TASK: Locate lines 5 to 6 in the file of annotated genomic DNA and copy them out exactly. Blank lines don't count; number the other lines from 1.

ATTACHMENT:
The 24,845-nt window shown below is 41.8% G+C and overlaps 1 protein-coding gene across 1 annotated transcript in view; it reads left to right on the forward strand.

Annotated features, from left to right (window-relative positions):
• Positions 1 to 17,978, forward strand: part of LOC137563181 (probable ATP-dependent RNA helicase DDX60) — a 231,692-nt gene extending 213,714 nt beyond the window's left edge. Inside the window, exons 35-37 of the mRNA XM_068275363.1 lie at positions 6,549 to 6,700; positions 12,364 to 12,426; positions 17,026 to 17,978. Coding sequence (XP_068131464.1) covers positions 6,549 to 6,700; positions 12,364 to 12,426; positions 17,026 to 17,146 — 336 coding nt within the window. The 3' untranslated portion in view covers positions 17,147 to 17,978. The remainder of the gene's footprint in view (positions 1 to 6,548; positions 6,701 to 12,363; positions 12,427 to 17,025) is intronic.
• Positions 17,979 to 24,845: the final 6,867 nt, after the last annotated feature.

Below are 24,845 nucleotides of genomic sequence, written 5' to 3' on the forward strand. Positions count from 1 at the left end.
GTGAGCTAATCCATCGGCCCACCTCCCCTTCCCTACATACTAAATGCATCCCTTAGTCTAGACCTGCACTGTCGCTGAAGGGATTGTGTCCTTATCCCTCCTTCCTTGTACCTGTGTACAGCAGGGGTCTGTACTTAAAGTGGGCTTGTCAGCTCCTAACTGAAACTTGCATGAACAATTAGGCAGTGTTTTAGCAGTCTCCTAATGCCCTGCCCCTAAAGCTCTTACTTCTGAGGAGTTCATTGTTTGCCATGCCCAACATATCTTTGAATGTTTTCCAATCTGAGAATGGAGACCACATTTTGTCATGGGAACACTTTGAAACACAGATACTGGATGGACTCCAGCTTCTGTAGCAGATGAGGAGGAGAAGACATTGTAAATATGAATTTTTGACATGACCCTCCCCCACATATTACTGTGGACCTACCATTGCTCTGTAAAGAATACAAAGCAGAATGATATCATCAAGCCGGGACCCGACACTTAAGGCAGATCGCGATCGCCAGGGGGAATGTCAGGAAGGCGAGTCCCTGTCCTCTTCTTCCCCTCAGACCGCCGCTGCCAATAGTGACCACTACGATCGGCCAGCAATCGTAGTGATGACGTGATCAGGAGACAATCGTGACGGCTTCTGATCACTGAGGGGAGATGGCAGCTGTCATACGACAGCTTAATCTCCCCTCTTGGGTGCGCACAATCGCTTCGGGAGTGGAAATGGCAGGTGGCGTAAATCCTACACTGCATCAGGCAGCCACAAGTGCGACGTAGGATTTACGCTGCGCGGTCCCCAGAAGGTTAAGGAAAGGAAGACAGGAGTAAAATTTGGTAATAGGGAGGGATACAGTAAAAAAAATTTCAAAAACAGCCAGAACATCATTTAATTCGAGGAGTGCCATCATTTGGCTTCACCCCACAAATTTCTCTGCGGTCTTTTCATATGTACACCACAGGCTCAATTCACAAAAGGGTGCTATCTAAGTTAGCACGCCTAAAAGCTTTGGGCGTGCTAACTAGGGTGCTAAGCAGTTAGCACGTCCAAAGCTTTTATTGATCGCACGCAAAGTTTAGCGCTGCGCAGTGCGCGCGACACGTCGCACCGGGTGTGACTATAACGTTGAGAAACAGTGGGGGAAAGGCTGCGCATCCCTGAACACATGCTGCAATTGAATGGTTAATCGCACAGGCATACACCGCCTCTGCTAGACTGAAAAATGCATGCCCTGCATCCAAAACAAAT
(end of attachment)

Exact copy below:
Below are 24,845 nucleotides of genomic sequence, written 5' to 3' on the forward strand. Positions count from 1 at the left end.
GTGAGCTAATCCATCGGCCCACCTCCCCTTCCCTACATACTAAATGCATCCCTTAGTCTAGACCTGCACTGTCGCTGAAGGGATTGTGTCCTTATCCCTCCTTCCTTGTACCTGTGTACAGCAGGGGTCTGTACTTAAAGTGGGCTTGTCAGCTCCTAACTGAAACTTGCATGAACAATTAGGCAGTGTTTTAGCAGTCTCCTAATGCCCTGCCCCTAAAGCTCTTACTTCTGAGGAGTTCATTGTTTGCCATGCCCAACATATCTTTGAATGTTTTCCAATCTGAGAATGGAGACCACATTTTGTCATGGGAACACTTTGAAACACAGATACTGGATGGACTCCAGCTTCTGTAGCAGATGAGGAGGAGAAGACATTGTAAATATGAATTTTTGACATGACCCTCCCCCACATATTACTGTGGACCTACCATTGCTCTGTAAAGAATACAAAGCAGAATGATATCATCAAGCCGGGACCCGACACTTAAGGCAGATCGCGATCGCCAGGGGGAATGTCAGGAAGGCGAGTCCCTGTCCTCTTCTTCCCCTCAGACCGCCGCTGCCAATAGTGACCACTACGATCGGCCAGCAATCGTAGTGATGACGTGATCAGGAGACAATCGTGACGGCTTCTGATCACTGAGGGGAGATGGCAGCTGTCATACGACAGCTTAATCTCCCCTCTTGGGTGCGCACAATCGCTTCGGGAGTGGAAATGGCAGGTGGCGTAAATCCTACACTGCATCAGGCAGCCACAAGTGCGACGTAGGATTTACGCTGCGCGGTCCCCAGAAGGTTAAGGAAAGGAAGACAGGAGTAAAATTTGGTAATAGGGAGGGATACAGTAAAAAAAATTTCAAAAACAGCCAGAACATCATTTAATTCGAGGAGTGCCATCATTTGGCTTCACCCCACAAATTTCTCTGCGGTCTTTTCATATGTACACCACAGGCTCAATTCACAAAAGGGTGCTATCTAAGTTAGCACGCCTAAAAGCTTTGGGCGTGCTAACTAGGGTGCTAAGCAGTTAGCACGTCCAAAGCTTTTATTGATCGCACGCAAAGTTTAGCGCTGCGCAGTGCGCGCGACACGTCGCACCGGGTGTGACTATAACGTTGAGAAACAGTGGGGGAAAGGCTGCGCATCCCTGAACACATGCTGCAATTGAATGGTTAATCGCACAGGCATACACCGCCTCTGCTAGACTGAAAAATGCATGCCCTGCATCCAAAACAAAT